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“Black Panther” brings representation to the big screen

This movie received exponential hype and rightfully so — “Black Panther” is a big deal. Being able to see a movie where people of your skin color hold positions of power, roles of technology geniuses and superheroes, as well as the villains is a big deal. Representation matters and “Black Panther” has done so impeccably well.

If you haven’t yet watched “Black Panther,” go on a Tuesday because the tickets only cost $5 at the nearest movie theatre, Spotlight Cinemas in Orono. Myself and about a hundred other moviegoers had the same idea last Tuesday. As my friends and I stood in the line for tickets, more and more people flooded the cinema, some even exclaiming, “Hope we can find a seat, it’s packed!” And packed it was, to the point that the latecomers had to settle for the least-wanted front row seats.

The movie follows T’Challa (played by Chadwick Boseman), the King of Wakanda, as he takes over from his deceased father. In addition to inheriting the throne, T’Challa assumes the role of Black Panther, a superhero who protects Wakanda. For years, the global arena viewed Wakanda as a failed African state, when in reality, it secretly thrived due to vibranium, a rare meteoric ore in the Marvel Universe that has energy-manipulating qualities.

As he prepares to take the throne, T’Challa is faced with unforeseen red herrings from M’Baku (Winston Duke), the leader of an isolated mountain tribe and later Ulysses Klaue (Andy Serkis), who had managed to steal vibranium from Wakanda in the past. But the most threat to T’Challa’s ruling is posed by Erik Killmonger (Michael B. Jordan), a power-hungry, vengeful villain who becomes the nemesis of Black Panther. The character development of Killmonger is interesting to witness as it takes unexpected turns.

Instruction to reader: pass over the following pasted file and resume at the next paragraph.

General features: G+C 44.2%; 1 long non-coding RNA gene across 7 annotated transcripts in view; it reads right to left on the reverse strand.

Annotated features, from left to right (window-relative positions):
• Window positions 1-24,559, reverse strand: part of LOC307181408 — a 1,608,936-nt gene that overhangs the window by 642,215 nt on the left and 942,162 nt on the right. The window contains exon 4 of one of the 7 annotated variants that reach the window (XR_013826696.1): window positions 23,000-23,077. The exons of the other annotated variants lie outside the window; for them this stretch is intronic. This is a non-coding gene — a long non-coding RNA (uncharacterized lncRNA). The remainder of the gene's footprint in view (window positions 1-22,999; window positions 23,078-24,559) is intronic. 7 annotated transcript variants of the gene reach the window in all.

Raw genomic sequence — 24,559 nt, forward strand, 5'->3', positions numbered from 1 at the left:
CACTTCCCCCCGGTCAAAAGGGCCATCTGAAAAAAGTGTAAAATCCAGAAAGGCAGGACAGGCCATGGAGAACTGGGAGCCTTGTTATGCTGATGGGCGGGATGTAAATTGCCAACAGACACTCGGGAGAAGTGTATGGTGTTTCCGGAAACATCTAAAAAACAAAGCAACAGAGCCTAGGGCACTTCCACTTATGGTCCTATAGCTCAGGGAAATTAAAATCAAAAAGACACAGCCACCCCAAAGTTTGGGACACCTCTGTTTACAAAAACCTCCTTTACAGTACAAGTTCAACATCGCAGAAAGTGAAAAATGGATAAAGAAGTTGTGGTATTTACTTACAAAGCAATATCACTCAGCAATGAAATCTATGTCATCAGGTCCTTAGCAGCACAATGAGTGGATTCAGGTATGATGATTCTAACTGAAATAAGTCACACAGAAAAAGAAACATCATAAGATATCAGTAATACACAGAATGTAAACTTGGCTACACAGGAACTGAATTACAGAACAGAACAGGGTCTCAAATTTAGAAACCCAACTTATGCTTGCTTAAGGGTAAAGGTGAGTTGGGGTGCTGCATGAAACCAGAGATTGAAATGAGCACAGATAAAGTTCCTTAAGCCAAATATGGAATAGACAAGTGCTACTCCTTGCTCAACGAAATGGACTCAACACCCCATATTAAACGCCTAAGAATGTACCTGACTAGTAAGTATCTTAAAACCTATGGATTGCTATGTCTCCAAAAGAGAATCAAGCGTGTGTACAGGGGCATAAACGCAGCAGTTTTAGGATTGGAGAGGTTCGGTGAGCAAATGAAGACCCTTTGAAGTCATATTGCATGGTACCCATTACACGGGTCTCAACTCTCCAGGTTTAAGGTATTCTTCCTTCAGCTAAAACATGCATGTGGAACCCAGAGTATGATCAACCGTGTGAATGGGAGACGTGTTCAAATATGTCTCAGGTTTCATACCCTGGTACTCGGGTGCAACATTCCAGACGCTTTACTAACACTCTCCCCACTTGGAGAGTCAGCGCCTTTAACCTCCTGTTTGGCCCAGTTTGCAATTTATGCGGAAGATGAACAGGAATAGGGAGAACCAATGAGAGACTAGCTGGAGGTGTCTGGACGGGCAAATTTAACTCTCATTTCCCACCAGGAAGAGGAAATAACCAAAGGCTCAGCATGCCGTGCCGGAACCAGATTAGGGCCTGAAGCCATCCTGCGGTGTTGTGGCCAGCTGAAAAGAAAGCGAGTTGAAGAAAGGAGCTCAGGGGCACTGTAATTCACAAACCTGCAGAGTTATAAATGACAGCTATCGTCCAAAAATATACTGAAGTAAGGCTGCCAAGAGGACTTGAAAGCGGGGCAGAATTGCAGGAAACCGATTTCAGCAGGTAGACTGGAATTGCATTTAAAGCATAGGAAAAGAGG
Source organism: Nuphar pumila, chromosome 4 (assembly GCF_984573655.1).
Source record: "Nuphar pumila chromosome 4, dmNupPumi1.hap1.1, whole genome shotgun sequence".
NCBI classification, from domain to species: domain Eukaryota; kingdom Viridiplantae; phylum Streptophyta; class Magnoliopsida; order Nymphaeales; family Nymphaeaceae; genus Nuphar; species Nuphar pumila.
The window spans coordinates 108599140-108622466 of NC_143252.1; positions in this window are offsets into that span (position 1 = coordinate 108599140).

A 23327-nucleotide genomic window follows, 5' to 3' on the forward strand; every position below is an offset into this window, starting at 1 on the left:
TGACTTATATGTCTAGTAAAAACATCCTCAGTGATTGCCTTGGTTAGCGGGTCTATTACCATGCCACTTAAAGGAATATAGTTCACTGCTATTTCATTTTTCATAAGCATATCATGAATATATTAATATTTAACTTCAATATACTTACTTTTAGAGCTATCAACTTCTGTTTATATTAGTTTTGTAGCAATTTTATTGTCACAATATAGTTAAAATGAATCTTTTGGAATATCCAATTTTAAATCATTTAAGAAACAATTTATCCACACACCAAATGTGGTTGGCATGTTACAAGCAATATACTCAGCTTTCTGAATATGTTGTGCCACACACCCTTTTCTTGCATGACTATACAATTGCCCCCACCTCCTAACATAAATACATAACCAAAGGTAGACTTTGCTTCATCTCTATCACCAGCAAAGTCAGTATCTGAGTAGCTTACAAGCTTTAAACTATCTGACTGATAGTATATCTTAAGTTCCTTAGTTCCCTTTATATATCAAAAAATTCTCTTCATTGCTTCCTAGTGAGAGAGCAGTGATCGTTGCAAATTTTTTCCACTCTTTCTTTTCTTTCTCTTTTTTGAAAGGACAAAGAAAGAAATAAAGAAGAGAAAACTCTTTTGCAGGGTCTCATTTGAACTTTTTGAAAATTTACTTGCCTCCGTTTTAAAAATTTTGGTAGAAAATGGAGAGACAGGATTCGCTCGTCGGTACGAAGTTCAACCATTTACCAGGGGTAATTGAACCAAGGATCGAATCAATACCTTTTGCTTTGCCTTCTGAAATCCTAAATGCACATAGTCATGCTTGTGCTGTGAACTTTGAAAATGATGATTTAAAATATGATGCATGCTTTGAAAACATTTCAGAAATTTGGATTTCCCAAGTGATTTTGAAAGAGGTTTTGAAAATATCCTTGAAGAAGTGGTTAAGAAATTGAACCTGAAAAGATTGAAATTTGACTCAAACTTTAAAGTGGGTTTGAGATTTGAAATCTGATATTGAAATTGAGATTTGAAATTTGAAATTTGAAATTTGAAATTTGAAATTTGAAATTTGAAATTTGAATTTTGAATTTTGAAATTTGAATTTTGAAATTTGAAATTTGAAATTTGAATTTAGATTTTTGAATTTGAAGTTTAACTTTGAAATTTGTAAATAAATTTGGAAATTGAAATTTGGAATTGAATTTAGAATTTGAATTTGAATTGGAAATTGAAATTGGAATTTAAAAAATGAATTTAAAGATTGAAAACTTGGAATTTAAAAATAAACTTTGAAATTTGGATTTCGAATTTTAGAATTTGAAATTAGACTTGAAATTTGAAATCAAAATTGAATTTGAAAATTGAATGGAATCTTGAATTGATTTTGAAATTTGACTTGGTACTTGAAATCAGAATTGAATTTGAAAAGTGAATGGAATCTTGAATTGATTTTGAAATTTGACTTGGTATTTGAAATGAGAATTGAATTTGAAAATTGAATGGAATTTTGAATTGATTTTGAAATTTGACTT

My favorite part of the movie (besides Chadwick Boseman as T’Challa) was the elements of African culture and the juxtaposition of tradition and modernity. You could see it in clothing, where each pattern in the different tribal gowns represented its own meaning. Respect to the ancestors, a central part of many African tribes, is also noticeable in the movie as T’Challa seeks the advice of his predecessors, ultimately rising up to challenges in his own way. You could hear the African culture in the music too. The composer of the score, Ludwig Göransson, traveled to Senegal and South Africa to record local musicians to form the “base” of the soundtrack, and Kendrick Lamar produced the film’s curated soundtrack. I went to watch the movie with my friends from Iran, Nigeria, Ethiopia and Burundi. My friend from Burundi shared that the songs reminded her of home.

Throughout the film, there was subtle commentary on colonialism and slavery. We see Killmonger frustrated with Wakanda’s non-interference policy, accusing the thriving nation of not aiding other African nations in times of need and being oblivious to the racial struggles going on outside of Wakanda’s “bubble.”

This movie is a top seller because of its gripping plot, outstanding directing by Ryan Coogler and a powerful cast that includes Oscar-winning actress Lupita Nyong’o and Tony Award-winning playwright Danai Gurira. Because of this movie, young black children can see themselves as the superheroes of this world, and for that alone, I applaud the cast and crew of “Black Panther.”

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